Tuesday, June 23, 2009

The Consequences of our Decisions

In today's New York Times, columnist David Brooks says health benefits should be taxed because otherwise, patients get a free ride and don't appreciate the "consequences of [our] decisions." This is so outrageous I could scream!

We have health insurance through a small plan that is appended to the state employee plan, an innovation designed by our wonderful state Comptroller, Nancy Wyman. It costs $996 per month. Yes, it has the lowest deductibles and copays that are offered. We choose that because higher deductibles and copays would actually cost more than the difference in the health insurance premium between our plan and the less generous option.

But don't think for a second that I don't appreciate the consequences. I can't hire another employee because I can't afford to offer them this expensive health insurance. When I go out of network, I pay a ridiculous amount out of pocket because my insurer thinks what's usual and customary is about half of what my doctor charges. Even my monthly drug copays and the cost of things that are not covered, like probiotics, remind me of the consequences of my decisions.

I choose to get the best health care I can find. That keeps me working and productive. Would David Brooks prefer it if I went on disability, lost my health insurance, spent my savings down in a couple of years, and then filed for bankruptcy when my bills mount up? Does he think that would be a better outcome? Jennifer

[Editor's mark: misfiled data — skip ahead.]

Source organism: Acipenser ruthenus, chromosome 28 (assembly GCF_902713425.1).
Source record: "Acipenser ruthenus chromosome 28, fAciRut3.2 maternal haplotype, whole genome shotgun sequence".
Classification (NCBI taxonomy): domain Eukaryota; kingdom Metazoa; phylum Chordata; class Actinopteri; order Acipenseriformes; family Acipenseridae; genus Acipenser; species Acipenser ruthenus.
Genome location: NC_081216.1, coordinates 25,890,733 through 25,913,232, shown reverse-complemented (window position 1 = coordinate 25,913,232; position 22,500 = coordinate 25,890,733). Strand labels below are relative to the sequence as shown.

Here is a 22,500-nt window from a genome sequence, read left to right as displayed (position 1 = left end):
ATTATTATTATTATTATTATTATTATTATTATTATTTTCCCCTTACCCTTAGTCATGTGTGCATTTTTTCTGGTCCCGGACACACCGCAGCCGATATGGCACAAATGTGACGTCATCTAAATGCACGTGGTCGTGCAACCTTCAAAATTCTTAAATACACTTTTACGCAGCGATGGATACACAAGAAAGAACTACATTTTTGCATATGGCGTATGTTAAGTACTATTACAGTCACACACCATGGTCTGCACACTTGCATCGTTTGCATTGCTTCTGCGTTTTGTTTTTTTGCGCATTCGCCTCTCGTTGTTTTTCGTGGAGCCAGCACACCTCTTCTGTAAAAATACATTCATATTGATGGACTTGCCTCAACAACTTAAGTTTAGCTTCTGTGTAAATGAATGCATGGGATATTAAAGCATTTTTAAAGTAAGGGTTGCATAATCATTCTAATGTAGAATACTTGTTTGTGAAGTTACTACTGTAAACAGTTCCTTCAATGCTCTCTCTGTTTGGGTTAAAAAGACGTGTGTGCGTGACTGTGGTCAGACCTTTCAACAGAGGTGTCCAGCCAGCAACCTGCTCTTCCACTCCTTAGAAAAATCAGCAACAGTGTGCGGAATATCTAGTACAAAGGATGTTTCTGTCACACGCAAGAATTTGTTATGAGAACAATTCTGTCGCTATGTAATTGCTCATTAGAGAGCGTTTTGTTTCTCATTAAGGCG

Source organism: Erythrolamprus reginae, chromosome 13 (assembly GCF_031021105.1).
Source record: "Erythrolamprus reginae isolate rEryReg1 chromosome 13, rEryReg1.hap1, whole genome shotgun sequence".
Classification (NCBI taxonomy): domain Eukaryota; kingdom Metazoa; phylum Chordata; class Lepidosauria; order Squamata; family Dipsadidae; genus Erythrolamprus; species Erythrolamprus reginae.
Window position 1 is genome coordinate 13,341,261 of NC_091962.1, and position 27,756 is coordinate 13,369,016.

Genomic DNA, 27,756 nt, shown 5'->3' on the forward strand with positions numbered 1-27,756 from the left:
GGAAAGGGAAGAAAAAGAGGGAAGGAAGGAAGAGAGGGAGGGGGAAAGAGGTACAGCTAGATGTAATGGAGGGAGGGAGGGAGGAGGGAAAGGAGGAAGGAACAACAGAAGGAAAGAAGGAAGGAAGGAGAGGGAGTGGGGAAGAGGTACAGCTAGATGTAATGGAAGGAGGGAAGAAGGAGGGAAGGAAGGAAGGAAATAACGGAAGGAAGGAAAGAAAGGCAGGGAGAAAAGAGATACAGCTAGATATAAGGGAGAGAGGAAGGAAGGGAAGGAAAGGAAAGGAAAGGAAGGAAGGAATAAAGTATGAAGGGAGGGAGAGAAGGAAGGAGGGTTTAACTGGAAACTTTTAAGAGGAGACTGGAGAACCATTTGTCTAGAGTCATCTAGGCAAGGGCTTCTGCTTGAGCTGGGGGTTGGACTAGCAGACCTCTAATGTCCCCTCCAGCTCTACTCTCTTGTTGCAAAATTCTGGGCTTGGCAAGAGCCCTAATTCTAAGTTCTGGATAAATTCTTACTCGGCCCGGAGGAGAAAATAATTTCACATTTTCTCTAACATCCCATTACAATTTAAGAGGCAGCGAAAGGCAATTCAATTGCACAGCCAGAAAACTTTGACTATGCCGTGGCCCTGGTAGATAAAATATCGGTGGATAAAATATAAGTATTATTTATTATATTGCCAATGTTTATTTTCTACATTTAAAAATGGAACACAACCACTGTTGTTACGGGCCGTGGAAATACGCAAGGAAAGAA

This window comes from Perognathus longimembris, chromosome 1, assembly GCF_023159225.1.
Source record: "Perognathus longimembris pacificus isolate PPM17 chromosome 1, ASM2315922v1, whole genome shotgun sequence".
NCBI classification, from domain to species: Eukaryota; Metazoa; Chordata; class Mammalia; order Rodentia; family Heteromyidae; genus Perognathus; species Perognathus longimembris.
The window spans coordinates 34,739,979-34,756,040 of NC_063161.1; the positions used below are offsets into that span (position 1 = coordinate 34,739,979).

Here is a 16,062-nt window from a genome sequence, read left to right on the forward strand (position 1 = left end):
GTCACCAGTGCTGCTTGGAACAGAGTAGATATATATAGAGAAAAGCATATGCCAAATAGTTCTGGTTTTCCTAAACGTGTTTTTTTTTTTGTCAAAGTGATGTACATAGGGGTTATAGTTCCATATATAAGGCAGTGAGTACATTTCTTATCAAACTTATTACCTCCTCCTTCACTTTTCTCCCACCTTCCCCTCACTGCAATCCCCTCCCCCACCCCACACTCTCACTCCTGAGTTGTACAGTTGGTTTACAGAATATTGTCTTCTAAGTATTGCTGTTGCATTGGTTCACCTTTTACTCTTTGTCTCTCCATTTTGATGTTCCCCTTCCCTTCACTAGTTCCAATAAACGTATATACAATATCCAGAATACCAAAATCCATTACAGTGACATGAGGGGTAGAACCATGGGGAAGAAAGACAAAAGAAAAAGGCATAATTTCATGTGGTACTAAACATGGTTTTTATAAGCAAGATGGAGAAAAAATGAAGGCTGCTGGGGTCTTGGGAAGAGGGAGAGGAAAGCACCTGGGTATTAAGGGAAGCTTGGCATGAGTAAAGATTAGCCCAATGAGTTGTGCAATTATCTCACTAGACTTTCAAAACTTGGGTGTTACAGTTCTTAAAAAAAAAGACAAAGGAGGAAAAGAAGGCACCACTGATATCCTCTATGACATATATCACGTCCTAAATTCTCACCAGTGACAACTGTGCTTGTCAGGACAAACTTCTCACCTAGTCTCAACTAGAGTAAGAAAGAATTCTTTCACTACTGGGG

1. Jennifer, I'm the parent of a teenager with coexisting chronic illnesses, including IBD, and you were quite helpful to me when he was first diagnosed -- I'm following your blog religiously now and telling others about it. Brooks' comment is indeed outrageous and is just one more symptom of a trend that worries me greatly: the tendency to speak of each and every chronic illness as completely preventable. I do believe preventive care and patient education is terribly important. I've had asthma since childhood and definitely recognize that regular exercise does me as much good as does my inhaler. I also know enough not to smoke. But there's no exercise my son can do to keep his IBD at bay, and how do we "make decisions" about preventing diseases for which we don't understand the cause in the first place?

  2. I keep saying this, and people keep shouting me down because it sounds like I'm against prevention, which of course I'm not. But most of the autoimmune diseases -- IBD, lupus, MS, type I diabetes, to name a few -- are not preventable, and we need to focus on treatment, including good care coordination.